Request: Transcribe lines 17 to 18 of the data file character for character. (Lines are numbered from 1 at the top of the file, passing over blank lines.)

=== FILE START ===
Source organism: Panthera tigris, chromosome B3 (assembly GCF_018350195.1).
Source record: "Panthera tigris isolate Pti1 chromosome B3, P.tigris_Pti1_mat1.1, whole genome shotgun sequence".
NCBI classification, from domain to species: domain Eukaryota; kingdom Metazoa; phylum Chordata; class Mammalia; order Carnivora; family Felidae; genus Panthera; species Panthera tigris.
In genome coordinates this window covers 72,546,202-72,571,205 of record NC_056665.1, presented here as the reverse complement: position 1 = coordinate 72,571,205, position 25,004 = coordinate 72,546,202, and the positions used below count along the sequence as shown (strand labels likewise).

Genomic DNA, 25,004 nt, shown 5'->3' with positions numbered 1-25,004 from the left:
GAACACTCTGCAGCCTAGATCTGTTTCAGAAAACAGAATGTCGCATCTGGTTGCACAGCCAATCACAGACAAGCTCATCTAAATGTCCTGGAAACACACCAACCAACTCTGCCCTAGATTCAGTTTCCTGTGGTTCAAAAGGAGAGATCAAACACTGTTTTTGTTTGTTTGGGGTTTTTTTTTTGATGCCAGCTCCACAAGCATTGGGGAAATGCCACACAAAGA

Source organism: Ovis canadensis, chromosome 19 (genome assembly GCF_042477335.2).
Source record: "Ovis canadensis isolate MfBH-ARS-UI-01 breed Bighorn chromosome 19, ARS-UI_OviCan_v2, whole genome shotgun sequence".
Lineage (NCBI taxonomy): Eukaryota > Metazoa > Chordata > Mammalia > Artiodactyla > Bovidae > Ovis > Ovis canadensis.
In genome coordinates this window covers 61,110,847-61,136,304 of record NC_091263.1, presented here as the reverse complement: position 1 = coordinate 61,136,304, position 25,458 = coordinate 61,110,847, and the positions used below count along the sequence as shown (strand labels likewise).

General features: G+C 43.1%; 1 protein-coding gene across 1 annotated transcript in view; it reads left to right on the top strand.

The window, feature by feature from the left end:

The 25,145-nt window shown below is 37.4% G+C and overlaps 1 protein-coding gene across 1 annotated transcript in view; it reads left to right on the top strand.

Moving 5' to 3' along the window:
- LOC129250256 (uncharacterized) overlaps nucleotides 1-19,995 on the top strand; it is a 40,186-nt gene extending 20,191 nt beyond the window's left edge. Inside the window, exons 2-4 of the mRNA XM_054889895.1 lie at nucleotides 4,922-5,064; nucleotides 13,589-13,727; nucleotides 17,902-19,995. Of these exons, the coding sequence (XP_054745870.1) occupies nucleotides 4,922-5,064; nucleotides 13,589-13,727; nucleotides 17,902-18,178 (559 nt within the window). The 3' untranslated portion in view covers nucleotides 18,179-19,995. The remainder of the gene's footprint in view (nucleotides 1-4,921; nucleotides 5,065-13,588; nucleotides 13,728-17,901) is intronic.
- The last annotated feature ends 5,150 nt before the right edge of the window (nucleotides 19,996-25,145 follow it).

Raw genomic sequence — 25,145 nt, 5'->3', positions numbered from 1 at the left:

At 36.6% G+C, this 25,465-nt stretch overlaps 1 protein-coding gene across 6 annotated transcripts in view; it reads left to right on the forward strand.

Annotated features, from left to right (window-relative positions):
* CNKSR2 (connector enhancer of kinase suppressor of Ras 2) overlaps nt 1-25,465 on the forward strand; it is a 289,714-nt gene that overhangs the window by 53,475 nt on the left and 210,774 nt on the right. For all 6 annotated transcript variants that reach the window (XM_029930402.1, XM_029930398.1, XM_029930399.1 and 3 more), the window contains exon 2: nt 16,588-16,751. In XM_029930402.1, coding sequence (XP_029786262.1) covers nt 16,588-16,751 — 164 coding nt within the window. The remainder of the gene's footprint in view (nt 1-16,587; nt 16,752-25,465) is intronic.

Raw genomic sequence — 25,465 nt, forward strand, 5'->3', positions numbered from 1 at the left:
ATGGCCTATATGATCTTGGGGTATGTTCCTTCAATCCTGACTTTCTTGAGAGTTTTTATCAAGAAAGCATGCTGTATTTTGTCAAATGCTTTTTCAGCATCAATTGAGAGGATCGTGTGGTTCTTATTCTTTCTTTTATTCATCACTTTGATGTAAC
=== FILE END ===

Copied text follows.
Raw genomic sequence — 25,145 nt, 5'->3', positions numbered from 1 at the left:

At 36.6% G+C, this 25,465-nt stretch overlaps 1 protein-coding gene across 6 annotated transcripts in view; it reads left to right on the forward strand.